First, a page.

The applicant was convicted before the Dublin Circuit Criminal Court (Buchanan J. and a jury) on the 28th February, 1995 and was sentenced to three years imprisonment and fined £10,000. The applicant appealed his sentence and conviction to the Court of Criminal Appeal. The appeal against conviction was dismissed on the 23rd June, 1996 and the appeal against sentence was allowed only to the extent that the fine was remitted.

Following his release from prison and by notice of appeal filed on the 2nd December, 1999, the applicant appealed on grounds that certain newly discovered materials constituted a miscarriage of justice and on the 20th November, 2000, the conviction was quashed pursuant to s. 2 of the Criminal Procedure Act, 1993, on consent. The applicant applied for a certificate pursuant to s. 9 of the Act of 1993.

The application was heard by the Court of Criminal Appeal (Hardiman, O'Donovan and O'Higgins JJ.) on the 7th to 10th, 13th, 14th and 29th May, 2002, on the 4th to 7th, 11th to 14th, 18th, 19th June, 2002 and the 11th July, 2002.

Cur. adv. vult.

In accordance with the provisions of s. 28 of the Courts of Justice Act, 1924, the judgment of the court was delivered by a single member.

Hardiman J.

31st July, 2002

[Hardiman J. set out in detail the evidence in the case which is summarised as follows:-

The applicant was convicted of certain offences in Dublin Circuit Court (Buchanan J. and a jury) on the 28th February, 1995 and was sentenced to three years imprisonment and fined £10,000. The applicant served his sentence less statutory remission. On the 2nd December, 1999, the applicant filed a notice of appeal pursuant to s. 2 of the Criminal Procedure Act, 1993, seeking to quash his conviction on the grounds that newly discovered material constituted a miscarriage of justice.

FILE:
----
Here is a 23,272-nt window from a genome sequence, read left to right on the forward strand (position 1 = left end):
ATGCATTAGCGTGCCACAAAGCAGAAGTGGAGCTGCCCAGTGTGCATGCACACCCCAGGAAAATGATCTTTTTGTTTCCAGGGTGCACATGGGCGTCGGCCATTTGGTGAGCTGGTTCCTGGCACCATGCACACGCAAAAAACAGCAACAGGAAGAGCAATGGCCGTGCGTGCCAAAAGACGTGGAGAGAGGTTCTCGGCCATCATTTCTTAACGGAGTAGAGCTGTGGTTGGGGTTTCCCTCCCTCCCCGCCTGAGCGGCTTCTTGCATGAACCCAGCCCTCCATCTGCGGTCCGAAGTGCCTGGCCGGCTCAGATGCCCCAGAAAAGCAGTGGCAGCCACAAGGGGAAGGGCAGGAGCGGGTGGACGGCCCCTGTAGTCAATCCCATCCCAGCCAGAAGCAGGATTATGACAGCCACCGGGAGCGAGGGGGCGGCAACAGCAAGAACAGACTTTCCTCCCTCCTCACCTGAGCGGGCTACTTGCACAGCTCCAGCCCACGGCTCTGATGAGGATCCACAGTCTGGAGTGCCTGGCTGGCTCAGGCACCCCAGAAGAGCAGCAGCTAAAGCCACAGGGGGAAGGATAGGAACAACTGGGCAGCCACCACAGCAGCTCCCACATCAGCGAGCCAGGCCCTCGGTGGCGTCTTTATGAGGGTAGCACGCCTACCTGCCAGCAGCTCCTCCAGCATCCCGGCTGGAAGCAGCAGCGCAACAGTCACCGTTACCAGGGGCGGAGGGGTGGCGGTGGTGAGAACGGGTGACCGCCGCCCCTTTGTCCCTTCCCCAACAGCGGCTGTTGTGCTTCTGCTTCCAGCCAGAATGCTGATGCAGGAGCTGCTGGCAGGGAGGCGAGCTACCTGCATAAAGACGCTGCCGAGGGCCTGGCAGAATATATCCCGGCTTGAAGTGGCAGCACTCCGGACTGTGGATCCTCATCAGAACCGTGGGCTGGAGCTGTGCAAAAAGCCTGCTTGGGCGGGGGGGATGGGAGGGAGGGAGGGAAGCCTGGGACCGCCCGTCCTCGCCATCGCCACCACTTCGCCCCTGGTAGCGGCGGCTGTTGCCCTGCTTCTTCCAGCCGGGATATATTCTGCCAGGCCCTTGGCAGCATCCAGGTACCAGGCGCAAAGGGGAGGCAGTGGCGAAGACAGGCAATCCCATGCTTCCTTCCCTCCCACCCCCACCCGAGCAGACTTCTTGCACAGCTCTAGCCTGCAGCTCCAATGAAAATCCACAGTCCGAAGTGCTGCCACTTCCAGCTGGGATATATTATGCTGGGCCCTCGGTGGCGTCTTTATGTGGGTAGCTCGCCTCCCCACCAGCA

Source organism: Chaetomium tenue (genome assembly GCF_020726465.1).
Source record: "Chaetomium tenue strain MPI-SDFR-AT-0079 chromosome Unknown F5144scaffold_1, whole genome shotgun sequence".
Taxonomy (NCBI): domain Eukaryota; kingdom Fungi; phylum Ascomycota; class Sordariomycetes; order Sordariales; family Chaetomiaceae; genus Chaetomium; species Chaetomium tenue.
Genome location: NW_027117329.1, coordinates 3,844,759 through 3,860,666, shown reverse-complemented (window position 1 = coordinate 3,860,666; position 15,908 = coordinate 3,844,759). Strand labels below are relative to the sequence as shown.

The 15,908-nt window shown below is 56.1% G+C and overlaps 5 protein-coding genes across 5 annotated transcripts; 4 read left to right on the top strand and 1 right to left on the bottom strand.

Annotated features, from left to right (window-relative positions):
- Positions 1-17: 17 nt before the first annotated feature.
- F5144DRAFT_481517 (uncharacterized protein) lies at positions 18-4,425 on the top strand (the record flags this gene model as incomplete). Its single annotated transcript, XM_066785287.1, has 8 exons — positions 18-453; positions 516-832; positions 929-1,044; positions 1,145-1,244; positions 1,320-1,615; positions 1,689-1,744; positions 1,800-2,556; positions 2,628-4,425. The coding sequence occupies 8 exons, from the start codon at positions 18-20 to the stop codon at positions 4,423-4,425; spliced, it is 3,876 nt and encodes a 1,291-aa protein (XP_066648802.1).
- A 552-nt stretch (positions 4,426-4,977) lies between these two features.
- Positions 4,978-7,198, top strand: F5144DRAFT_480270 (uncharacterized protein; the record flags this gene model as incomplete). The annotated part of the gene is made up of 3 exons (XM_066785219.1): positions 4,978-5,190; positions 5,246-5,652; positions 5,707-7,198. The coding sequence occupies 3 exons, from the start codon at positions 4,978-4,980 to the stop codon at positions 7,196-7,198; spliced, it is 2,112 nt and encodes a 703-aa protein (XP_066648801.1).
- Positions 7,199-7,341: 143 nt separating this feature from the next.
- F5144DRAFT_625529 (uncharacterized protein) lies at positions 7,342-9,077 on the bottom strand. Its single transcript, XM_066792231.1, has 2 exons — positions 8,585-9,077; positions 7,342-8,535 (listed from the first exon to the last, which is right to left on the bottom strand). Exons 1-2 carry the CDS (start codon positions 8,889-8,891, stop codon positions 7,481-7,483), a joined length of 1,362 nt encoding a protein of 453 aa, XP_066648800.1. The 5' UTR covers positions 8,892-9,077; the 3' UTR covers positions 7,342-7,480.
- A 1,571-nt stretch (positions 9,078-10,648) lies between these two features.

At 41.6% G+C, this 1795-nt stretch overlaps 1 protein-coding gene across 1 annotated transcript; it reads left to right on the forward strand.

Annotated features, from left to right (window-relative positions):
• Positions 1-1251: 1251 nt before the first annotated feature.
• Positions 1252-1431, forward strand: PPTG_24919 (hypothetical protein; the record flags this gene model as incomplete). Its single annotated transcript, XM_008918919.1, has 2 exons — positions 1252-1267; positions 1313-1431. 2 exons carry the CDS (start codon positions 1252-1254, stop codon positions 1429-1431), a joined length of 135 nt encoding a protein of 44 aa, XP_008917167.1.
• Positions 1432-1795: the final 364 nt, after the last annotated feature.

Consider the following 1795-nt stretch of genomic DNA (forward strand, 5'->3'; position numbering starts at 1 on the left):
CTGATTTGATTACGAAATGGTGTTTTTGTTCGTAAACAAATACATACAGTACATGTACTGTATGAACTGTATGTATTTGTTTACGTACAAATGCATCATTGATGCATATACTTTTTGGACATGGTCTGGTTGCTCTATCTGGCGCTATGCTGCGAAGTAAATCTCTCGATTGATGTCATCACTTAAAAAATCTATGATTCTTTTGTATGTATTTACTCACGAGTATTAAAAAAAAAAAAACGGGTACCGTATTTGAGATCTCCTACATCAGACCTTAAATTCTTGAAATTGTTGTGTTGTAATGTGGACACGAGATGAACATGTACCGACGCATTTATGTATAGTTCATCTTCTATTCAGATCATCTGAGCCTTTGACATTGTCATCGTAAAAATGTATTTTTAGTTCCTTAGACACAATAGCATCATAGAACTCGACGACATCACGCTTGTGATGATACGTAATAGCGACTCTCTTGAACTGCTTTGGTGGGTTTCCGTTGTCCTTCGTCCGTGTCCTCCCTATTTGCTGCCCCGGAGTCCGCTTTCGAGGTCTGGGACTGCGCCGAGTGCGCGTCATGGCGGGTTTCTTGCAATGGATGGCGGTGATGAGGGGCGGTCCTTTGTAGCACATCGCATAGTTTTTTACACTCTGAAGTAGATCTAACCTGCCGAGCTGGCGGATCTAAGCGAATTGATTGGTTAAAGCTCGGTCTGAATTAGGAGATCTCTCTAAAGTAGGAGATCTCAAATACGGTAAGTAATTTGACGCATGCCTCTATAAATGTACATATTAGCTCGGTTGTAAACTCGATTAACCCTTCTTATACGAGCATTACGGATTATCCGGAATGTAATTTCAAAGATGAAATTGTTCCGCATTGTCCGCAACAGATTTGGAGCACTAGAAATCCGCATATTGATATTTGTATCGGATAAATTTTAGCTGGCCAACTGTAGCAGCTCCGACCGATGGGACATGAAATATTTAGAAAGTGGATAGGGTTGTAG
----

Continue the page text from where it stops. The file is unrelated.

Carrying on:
On the 20th November, 2000, counsel for the respondent told the court there was no opposition to the quashing of conviction on the grounds that certain new matters constituted newly discovered material within the meaning of s. 2 of the Act of 1993. The respondent did not seek an order directing a retrial.

The applicant then brought the present application to the court pursuant to s. 9(1) of the Act of 1993, to certify that the newly discovered material constituted a miscarriage of justice.

Under the Criminal Procedure Act, 1967, the applicant was returned for trial to the Circuit Court following service of the book of evidence. A significant part of the applicant's case centres on a notice of additional evidence served on the 4th October, 1994.

The advice on proofs prepared by counsel for the respondent outlined weaknesses in the case. It revealed insufficient evidence to put the applicant on trial. It outlined concerns that the applicant was not present when the drugs were allegedly changing hands. It also raised concerns that the applicant did not know what was going on in his premises. The principle prosecution witness was a detective garda. His original statements focused on the fact that drug dealing took place on the premises rather than that the applicant was aware of the dealing.

In response to the advice on proofs, the principal prosecution witness prepared a second statement. This was done with the help of a superintendent who annotated the original principal prosecution witness's statement. This was done in order to expand the statement. The amended statement...